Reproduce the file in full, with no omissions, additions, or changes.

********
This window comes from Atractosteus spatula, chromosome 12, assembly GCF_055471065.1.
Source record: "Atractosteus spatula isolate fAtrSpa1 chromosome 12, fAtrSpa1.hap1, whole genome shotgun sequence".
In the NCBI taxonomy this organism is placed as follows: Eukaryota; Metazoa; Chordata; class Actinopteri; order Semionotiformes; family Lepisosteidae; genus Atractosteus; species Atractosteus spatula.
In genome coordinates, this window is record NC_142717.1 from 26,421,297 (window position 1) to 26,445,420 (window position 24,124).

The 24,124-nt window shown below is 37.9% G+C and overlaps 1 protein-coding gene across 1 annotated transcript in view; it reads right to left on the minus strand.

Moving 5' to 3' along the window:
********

This window comes from Atractosteus spatula, chromosome 12, assembly GCF_055471065.1.
Source record: "Atractosteus spatula isolate fAtrSpa1 chromosome 12, fAtrSpa1.hap1, whole genome shotgun sequence".
In the NCBI taxonomy this organism is placed as follows: Eukaryota; Metazoa; Chordata; class Actinopteri; order Semionotiformes; family Lepisosteidae; genus Atractosteus; species Atractosteus spatula.
In genome coordinates, this window is record NC_142717.1 from 26,421,297 (window position 1) to 26,445,420 (window position 24,124).

The 24,124-nt window shown below is 37.9% G+C and overlaps 1 protein-coding gene across 1 annotated transcript in view; it reads right to left on the minus strand.

Moving 5' to 3' along the window: